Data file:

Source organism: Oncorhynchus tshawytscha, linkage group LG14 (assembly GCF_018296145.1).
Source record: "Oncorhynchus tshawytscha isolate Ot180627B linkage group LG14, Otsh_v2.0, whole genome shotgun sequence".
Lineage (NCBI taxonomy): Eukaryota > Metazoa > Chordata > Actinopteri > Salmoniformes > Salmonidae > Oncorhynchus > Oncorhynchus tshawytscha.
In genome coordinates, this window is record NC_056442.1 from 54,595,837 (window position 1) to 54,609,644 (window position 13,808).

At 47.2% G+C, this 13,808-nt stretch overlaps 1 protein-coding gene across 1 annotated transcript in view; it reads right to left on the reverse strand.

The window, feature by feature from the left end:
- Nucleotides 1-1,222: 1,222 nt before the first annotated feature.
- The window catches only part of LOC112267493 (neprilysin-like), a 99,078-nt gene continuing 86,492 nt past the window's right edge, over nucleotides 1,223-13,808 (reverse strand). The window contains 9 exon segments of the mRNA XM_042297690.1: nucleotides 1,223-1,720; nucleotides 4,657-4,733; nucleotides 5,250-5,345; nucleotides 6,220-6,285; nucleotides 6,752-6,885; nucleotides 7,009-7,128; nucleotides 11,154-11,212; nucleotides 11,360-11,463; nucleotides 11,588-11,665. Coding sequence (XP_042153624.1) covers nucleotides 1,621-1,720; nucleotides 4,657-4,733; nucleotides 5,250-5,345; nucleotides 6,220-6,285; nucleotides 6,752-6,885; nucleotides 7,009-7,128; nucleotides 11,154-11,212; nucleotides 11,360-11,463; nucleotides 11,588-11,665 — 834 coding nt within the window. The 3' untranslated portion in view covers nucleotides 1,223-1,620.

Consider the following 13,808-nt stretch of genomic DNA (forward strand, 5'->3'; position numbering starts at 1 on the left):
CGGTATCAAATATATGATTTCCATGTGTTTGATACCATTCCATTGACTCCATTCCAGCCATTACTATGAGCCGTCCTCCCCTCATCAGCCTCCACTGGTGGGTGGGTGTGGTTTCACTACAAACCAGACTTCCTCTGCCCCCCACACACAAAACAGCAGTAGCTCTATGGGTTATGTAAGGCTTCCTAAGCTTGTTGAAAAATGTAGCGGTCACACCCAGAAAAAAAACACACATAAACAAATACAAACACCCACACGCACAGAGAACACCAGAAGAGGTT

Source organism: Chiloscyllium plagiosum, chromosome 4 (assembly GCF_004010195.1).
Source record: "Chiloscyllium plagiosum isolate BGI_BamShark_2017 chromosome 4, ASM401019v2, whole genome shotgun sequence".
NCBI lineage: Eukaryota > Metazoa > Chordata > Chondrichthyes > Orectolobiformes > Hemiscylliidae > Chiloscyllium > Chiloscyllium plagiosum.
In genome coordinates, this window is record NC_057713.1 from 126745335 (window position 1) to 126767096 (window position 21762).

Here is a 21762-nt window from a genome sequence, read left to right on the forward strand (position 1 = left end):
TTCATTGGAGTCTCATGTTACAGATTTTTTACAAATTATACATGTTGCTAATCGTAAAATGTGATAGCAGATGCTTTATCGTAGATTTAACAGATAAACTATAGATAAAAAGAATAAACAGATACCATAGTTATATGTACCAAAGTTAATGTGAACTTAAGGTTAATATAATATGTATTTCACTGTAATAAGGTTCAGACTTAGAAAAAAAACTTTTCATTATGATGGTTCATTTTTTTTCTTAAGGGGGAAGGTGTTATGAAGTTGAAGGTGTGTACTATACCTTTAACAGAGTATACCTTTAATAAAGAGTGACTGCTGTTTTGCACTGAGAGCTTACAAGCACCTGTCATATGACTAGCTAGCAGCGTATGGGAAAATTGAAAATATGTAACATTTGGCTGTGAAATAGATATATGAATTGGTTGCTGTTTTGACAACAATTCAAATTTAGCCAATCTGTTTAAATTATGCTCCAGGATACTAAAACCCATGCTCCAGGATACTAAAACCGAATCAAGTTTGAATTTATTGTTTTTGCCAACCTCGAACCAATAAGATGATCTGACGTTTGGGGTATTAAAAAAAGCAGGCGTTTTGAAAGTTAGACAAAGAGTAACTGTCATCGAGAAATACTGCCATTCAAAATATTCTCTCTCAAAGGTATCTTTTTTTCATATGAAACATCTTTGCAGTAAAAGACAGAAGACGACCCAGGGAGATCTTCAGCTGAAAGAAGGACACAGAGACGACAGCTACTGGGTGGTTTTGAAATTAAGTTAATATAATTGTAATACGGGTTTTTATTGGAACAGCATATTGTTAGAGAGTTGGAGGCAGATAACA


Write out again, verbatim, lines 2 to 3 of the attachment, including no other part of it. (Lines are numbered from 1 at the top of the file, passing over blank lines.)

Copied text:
Source record: "Oncorhynchus tshawytscha isolate Ot180627B linkage group LG14, Otsh_v2.0, whole genome shotgun sequence".
Lineage (NCBI taxonomy): Eukaryota > Metazoa > Chordata > Actinopteri > Salmoniformes > Salmonidae > Oncorhynchus > Oncorhynchus tshawytscha.